Last week, I showed you some photos, saying that’s what happens when I take my camera running. Well, that was only half the truth. The other half was that my left foot still hurt. So, no more running for a while. Instead, I used the MTB to explore new territory. For about five years now, I’ve been running more or less the same route. It is idyllic as hell. That phrase says it all. It IS idyllic (cf. this). But by now, I know every meter by first name. Put me on any stretch of that route blindfolded, and I can tell you where I am to 20 inches just by the feel of the surface through my running shoes. Plus, I always have to run the last 9K uphill. So I decided to explore the plains north-east of Ludwigsburg. I reckoned that if I ascended from the river early during the run, I could continue level and run negative splits on the way home from work. (For the uninitiated: I do most of my training on the way home from work, the latter being a good 200 meters lower than the former). Winter came early this year, and on my first attempt, I found some 10 cm of snow on the route I had worked out with the usual software. The ascent proved much steeper in reality than I had imagined from the map, but with my Schwalbe Alberts in fresh snow, it was good fun. Meanwhile, I also had bought a new headlight, the Sigma Karma with Iion battery pack. I just love that beauty. It is astoundingly small, yet delivers a surprising illumination. And I am still waiting to have to reload that battery pack, after 4 hours of use.
Back to topic… I finished the first round ok and got a few inspirations for possible detours. The last part was rather demanding, though. I had to pass by our new house to clean the sidewalk from something like 2 feet of snow. Or was it inches? To get there, I had to mount a steep stair consisting of well over 100 steps, carrying the bike. One of these days, I am going to count these steps. On that occasion, I realised that my bike is not really made for being carried on the shoulder, the rear shock is definitely in the way. Meanwhile, I have found a work-around, carrying the bike by the bottle holder, which at this time of year is empty. For the alpine cross scheduled for Sep. 2011, I’ll have to think of something better.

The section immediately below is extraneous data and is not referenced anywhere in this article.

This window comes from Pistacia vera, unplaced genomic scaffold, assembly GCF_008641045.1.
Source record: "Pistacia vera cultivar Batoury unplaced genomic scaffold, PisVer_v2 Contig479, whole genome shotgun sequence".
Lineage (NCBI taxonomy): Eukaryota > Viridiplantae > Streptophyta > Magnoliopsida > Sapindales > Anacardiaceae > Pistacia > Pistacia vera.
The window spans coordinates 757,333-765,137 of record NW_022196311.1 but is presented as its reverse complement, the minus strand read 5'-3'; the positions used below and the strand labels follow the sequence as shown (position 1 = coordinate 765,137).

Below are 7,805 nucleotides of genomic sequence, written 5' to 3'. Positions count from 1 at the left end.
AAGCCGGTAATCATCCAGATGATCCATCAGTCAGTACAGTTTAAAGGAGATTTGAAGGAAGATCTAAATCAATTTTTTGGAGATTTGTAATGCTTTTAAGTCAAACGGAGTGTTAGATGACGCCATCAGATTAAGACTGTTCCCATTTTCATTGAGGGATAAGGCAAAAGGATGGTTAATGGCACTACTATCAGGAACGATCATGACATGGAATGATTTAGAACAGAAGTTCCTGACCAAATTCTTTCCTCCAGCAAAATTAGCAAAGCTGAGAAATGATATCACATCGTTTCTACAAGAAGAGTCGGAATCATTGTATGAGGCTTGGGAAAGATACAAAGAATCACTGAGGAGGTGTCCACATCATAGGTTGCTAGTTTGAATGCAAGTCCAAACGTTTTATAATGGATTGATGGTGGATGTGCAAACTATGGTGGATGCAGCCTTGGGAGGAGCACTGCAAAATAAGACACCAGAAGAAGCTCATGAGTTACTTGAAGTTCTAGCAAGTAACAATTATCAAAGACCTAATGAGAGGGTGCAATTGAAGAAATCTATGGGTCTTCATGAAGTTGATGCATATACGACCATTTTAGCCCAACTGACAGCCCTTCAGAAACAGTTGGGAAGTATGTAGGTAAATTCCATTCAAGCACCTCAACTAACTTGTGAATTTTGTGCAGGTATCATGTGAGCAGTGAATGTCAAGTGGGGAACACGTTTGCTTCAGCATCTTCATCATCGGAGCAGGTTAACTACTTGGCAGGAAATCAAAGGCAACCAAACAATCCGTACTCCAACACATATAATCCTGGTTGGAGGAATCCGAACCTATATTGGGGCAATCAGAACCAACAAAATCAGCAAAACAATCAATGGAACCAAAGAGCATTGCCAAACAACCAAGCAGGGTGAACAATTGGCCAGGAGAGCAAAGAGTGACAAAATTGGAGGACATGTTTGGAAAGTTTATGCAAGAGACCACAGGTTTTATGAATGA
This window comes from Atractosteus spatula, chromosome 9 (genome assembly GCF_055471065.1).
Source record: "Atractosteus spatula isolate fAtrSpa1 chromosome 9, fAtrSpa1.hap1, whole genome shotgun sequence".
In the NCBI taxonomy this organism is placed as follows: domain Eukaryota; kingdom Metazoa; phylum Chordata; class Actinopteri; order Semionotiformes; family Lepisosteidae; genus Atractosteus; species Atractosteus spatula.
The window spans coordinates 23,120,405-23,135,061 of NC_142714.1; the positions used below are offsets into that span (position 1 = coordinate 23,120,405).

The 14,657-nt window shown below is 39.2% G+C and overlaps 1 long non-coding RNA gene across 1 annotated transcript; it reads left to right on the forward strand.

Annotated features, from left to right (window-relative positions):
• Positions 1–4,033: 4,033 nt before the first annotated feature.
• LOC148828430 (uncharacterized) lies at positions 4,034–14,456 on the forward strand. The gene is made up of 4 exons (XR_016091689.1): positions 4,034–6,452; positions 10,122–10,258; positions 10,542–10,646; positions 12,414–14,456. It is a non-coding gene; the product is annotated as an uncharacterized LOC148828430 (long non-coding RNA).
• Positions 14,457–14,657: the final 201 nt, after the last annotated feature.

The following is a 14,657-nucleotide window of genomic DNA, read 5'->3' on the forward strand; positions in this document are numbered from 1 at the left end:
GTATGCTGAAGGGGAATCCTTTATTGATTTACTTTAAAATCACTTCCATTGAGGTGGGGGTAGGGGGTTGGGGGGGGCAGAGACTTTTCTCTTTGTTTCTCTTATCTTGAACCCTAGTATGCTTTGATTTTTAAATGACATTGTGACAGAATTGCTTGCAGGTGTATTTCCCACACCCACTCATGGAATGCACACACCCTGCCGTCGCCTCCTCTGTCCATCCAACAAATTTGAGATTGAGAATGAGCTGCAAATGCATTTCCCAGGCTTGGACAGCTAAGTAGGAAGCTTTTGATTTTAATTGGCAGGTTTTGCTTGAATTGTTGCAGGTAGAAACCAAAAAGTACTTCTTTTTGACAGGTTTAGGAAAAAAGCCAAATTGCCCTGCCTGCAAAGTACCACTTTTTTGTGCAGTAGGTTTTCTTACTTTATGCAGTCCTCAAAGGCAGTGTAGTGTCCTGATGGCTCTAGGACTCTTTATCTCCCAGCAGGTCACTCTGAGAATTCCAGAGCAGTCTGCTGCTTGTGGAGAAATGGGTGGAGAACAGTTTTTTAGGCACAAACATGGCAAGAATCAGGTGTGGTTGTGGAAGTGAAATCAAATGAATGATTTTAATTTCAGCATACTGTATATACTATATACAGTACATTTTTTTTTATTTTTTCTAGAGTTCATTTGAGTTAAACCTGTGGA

Since the first try, I have explored several variations of that first route, in diverse conditions. When the snow was still high enough to cover the terrain to a point where you could only imagine the way, I found myself riding across a meadow traversed by a rivulet, which fortunately was narrow enough to jump over. On another day, I fought my way uphill on a narrow path alongside a rivulet, which I could only hear, not see.
The snow, managable at first, turned to treacherous slush, which on some stretches made the rear wheel slide all over the place, instead of giving forward thrust. Car tires had compressed the snow on some roads to the consistence of sheer ice; on others, pedestrian footprints and temperature changes had transformed the surface to a lunar landscape. You could never be sure which part of the path was trustworthy, or how to get there. Sometimes I nearly made it to a safe strech of tarmac, but at the last moment, a frozen snow mound diverted the front wheel, forcing me to stop. On several occasions, I had to dismount on uphill sections and push the bike. I was lucky to fall only once, without hurting myself.
Yet after all these adventures, I realised that this route was nice enough for mountain biking, but as for running, it could not hold up to my old, well-trodden path along the Neckar. The new route is too close to the city, runs along trafficked roads and across windy plains, and is much less picturesque than what I am used to.
Then, temperatures slowly inched higher and snow/slush/ice gave way to mud. As I am writing this, my clothes are in the washing machine. Today, my Schwalbe Ice Spiker Pros arrived in the post, together with a wheel set. Now I am hoping for a long, cold winter 🙂